By Chris Ledgard
BBC News, Chateauroux, France
Manufacturers are thinking now about the whole lifecycle of their products
It was 38 years ago this weekend that the 747, the "jumbo jet", first rolled out of a factory in Everett, Washington State.
It was famous for one thing - being big - and phrases like "the size of a jumbo" soon became commonplace. And it was big for a reason: Boeing, like everyone else, foresaw a surge in air travel in the 70s, and to meet a huge demand it helps to have a huge plane.
For many people, the jumbo ruled the skies, but time is now up for the early 747s.
The life span of most commercial aeroplanes is said to be around 30 years; and so, just as there was a 1970s explosion in aircraft production, now there's a big jump in the number of planes beyond use.
What's to be done with them? Aircraft contain toxic materials, so dumping them at a far-off airfield or throwing them in the sea is clearly unacceptable. But that's just what has been happening, according to Bill Glover, Boeing's director of environmental performance for commercial aeroplanes.
"There were some specific instances - I won't say they were widespread by any means - of bits of planes found in waterways. That obviously raised a flag for everyone concerned."
Concerned by this and aware that getting rid of aeroplanes was only going to become more of an issue, Boeing set up the Aircraft Fleet Recycling Association (Afra). It's a union of recycling companies with two airports - Chateauroux in central France and Evergreen Air Centre in Arizona.
A visit to Chateauroux is slightly unnerving. The airport is run by Martin
Fraissignes (also the executive director of Afra), who estimates as many as 8,000 aircraft may be retired in the next decade.
As we examine a plane which has been sliced in half, he points out the thinness and apparent fragility of the shell and chuckles: "You're flying 900km per hour at 30,000ft... in this!"
Only half-joking, he says it's good this is a freight airport which doesn't take passengers - the sight of these smashed up planes would do nothing for their nerves.
Old planes are dismantled on Chateauroux's concrete surface
Heaps of metal and tangled wire litter Chateauroux's concrete surface on which all the dismantling and recycling takes place.
Parts that still work are taken away for re-sale. Metals are separated for re-use. But in years to come, plane recycling will become less of an exercise in processing scrap metal.
Increasingly, aircraft are being made of carbon fibre - the substance makes up 50% of Boeing's 787. And this, says the company's Bill Glover, presents a new recycling challenge.
"We realised that we needed to take some steps to address the ability to recycle that material at end of life. So we set out to find that technology." And how happy are Boeing with what they've found? "We're just tickled pink," says Glover.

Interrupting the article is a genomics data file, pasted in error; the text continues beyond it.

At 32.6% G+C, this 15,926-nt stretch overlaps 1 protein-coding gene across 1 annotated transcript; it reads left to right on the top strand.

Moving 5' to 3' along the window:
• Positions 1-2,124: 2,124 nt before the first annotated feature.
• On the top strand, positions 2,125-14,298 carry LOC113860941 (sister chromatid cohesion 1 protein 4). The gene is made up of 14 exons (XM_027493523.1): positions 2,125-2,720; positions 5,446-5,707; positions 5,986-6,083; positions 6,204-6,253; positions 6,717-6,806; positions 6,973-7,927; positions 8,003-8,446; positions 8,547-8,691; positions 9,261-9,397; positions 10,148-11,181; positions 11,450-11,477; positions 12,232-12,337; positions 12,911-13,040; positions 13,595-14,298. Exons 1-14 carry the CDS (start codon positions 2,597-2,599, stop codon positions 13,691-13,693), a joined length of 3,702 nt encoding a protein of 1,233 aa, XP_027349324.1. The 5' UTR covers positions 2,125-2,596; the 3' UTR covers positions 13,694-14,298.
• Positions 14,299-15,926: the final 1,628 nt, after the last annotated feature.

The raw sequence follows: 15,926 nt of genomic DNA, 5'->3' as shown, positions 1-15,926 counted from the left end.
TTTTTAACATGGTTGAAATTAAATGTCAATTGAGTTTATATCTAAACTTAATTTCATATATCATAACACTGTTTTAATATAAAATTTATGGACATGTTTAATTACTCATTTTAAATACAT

At the Milled Carbon factory in West Bromwich you can see what's tickling him.
Here, carbon fibre is recycled in a process taking just 20 minutes. The quality of the end product is so good, say Boeing, they're confident it can go back into planes.
Milled Carbon is run by John Davidson. He's a founder member and director of Afra and gives an insight into why it was set up.
On top of the concern about dumped planes and a desire to develop best practice, there was a political motive, he says.
Thousands of aircraft will have to go this way
Aircraft aren't covered by the End of Life Vehicles Regulations that pass the cost of dismantling cars onto manufacturers; but that could change and Afra, says Mr Davidson, is keen to pre-empt new laws:
"There are no set rules for doing this. So if we sit down and talk about what are the best ways - the most environmental and economical ways of doing this - and then present that as a set of rules for the legislators to work with, so much the better."
Another founding member of Afra agrees. Jim Toomey runs the Evergreen Air Centre in Arizona, the US counterpart of Chateauroux.
"Why is Afra going to be great? Number one, it's going to get the best practices established. Number two, it's going to keep us at the cutting edge of recycling technology. And number three, it's going to do it without government regulation and interference.
"We're going to do it before they tell us to do it, and we're going to come up with practices we can live with and which are better than maybe they can enforce because this is our business."
Observers of the aviation world won't be surprised to hear that while Boeing pursue the Afra project, Airbus have a similar scheme called Pamela - Process for Advanced Management of End of Life Aircraft.
The latest planes use carbon-fibre-reinforced plastic composites
The programme is also based in France, and Airbus says it differs from Afra in being a research tool rather than an industrialised process. Three-point-two million euros are being invested in this research. Some of the money has come from the European Union.
So both major manufacturers are clearly concerned about this issue. Each is drawing up a code of good practice and maybe environmental legislators will reward their efforts. And, after all those years of service, surely those jumbos deserve a decent end.